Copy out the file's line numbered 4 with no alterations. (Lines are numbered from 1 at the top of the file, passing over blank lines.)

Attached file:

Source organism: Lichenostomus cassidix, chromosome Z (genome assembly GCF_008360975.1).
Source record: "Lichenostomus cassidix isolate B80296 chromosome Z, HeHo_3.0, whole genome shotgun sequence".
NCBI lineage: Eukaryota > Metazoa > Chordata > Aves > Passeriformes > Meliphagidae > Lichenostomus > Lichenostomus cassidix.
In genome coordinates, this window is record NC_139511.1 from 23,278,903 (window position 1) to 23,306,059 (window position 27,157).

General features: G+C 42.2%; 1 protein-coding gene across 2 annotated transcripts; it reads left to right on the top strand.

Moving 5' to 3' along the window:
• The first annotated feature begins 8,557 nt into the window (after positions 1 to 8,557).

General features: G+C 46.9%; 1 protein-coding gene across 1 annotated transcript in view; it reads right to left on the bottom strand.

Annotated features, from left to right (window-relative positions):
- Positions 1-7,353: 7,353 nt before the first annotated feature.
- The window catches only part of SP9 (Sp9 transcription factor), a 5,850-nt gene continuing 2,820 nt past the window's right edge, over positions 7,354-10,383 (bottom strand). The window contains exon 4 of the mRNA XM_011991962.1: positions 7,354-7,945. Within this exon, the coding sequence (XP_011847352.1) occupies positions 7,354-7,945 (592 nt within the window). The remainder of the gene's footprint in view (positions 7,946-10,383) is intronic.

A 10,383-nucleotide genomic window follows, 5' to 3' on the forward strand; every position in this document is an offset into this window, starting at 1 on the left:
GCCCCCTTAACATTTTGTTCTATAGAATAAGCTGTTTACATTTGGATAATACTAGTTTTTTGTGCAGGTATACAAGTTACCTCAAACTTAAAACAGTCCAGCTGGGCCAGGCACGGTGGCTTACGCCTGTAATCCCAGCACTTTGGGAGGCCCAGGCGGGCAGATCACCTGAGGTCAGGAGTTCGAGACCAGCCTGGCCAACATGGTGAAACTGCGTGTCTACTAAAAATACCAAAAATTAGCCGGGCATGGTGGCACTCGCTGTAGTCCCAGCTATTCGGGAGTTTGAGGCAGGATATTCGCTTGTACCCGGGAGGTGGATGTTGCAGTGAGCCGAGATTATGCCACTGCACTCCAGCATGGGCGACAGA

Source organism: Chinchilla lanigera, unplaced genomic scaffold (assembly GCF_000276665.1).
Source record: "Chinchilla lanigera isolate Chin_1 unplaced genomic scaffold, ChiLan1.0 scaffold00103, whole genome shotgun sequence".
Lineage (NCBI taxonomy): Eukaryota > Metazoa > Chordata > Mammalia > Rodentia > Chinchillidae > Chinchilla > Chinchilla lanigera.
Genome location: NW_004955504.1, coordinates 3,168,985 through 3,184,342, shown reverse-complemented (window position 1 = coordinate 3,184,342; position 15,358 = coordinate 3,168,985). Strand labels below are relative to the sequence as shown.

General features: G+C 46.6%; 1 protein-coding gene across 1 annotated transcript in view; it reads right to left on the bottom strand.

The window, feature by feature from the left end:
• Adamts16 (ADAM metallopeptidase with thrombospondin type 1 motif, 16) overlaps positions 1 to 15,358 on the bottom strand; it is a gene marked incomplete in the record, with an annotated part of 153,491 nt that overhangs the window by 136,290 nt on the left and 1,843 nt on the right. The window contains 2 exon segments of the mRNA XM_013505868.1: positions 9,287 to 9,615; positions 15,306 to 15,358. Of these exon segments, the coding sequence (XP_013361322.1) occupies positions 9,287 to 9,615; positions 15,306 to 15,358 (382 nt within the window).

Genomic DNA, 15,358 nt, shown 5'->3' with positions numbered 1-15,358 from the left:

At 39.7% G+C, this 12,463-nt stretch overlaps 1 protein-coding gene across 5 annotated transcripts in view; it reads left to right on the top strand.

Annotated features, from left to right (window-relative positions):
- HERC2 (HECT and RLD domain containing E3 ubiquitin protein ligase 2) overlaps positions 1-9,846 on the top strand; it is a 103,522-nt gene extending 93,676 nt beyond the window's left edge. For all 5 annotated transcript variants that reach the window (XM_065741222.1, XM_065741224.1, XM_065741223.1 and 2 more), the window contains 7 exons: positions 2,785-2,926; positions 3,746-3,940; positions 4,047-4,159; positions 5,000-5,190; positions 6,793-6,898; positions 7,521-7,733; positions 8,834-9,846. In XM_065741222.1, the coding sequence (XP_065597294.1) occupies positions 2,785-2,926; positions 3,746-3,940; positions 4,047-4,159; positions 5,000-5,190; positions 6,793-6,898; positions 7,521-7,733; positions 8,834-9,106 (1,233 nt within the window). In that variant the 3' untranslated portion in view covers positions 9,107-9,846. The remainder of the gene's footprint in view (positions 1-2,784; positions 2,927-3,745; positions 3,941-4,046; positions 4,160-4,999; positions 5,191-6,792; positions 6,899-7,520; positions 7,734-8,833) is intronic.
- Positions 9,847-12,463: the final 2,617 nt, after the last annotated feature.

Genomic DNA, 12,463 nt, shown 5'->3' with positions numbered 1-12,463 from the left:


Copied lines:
In genome coordinates, this window is record NC_139511.1 from 23,278,903 (window position 1) to 23,306,059 (window position 27,157).